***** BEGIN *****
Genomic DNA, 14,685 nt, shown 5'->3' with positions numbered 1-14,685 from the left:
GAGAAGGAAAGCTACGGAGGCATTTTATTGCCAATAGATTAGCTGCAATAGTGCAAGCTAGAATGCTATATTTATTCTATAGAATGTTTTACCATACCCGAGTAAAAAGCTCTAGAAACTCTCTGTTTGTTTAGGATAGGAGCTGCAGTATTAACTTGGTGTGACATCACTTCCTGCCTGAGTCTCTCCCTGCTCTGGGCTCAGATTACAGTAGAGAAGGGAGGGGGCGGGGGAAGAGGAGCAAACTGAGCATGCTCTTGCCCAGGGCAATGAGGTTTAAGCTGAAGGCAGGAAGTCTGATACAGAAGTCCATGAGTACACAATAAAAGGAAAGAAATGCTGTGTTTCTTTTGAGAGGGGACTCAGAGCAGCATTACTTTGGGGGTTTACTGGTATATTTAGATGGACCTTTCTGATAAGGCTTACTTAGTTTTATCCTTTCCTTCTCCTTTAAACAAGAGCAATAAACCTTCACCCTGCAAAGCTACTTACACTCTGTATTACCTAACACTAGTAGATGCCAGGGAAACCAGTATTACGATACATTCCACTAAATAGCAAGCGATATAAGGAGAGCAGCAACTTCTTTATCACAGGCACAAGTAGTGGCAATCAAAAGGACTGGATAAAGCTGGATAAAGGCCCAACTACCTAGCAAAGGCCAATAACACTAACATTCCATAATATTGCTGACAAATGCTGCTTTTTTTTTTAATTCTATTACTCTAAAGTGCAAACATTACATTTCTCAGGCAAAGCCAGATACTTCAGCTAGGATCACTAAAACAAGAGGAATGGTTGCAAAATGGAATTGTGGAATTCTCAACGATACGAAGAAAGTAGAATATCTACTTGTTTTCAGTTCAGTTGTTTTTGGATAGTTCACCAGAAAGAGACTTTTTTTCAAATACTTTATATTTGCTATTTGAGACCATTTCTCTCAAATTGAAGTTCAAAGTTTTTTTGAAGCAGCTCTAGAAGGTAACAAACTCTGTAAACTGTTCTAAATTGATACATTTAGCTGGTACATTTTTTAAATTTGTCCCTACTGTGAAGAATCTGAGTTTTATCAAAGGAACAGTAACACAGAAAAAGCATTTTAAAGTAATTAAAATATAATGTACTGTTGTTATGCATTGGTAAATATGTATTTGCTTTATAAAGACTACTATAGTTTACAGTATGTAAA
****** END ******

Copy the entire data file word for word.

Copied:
Genomic DNA, 14,685 nt, shown 5'->3' with positions numbered 1-14,685 from the left:
GAGAAGGAAAGCTACGGAGGCATTTTATTGCCAATAGATTAGCTGCAATAGTGCAAGCTAGAATGCTATATTTATTCTATAGAATGTTTTACCATACCCGAGTAAAAAGCTCTAGAAACTCTCTGTTTGTTTAGGATAGGAGCTGCAGTATTAACTTGGTGTGACATCACTTCCTGCCTGAGTCTCTCCCTGCTCTGGGCTCAGATTACAGTAGAGAAGGGAGGGGGCGGGGGAAGAGGAGCAAACTGAGCATGCTCTTGCCCAGGGCAATGAGGTTTAAGCTGAAGGCAGGAAGTCTGATACAGAAGTCCATGAGTACACAATAAAAGGAAAGAAATGCTGTGTTTCTTTTGAGAGGGGACTCAGAGCAGCATTACTTTGGGGGTTTACTGGTATATTTAGATGGACCTTTCTGATAAGGCTTACTTAGTTTTATCCTTTCCTTCTCCTTTAAACAAGAGCAATAAACCTTCACCCTGCAAAGCTACTTACACTCTGTATTACCTAACACTAGTAGATGCCAGGGAAACCAGTATTACGATACATTCCACTAAATAGCAAGCGATATAAGGAGAGCAGCAACTTCTTTATCACAGGCACAAGTAGTGGCAATCAAAAGGACTGGATAAAGCTGGATAAAGGCCCAACTACCTAGCAAAGGCCAATAACACTAACATTCCATAATATTGCTGACAAATGCTGCTTTTTTTTTTAATTCTATTACTCTAAAGTGCAAACATTACATTTCTCAGGCAAAGCCAGATACTTCAGCTAGGATCACTAAAACAAGAGGAATGGTTGCAAAATGGAATTGTGGAATTCTCAACGATACGAAGAAAGTAGAATATCTACTTGTTTTCAGTTCAGTTGTTTTTGGATAGTTCACCAGAAAGAGACTTTTTTTCAAATACTTTATATTTGCTATTTGAGACCATTTCTCTCAAATTGAAGTTCAAAGTTTTTTTGAAGCAGCTCTAGAAGGTAACAAACTCTGTAAACTGTTCTAAATTGATACATTTAGCTGGTACATTTTTTAAATTTGTCCCTACTGTGAAGAATCTGAGTTTTATCAAAGGAACAGTAACACAGAAAAAGCATTTTAAAGTAATTAAAATATAATGTACTGTTGTTATGCATTGGTAAATATGTATTTGCTTTATAAAGACTACTATAGTTTACAGTATGTAAA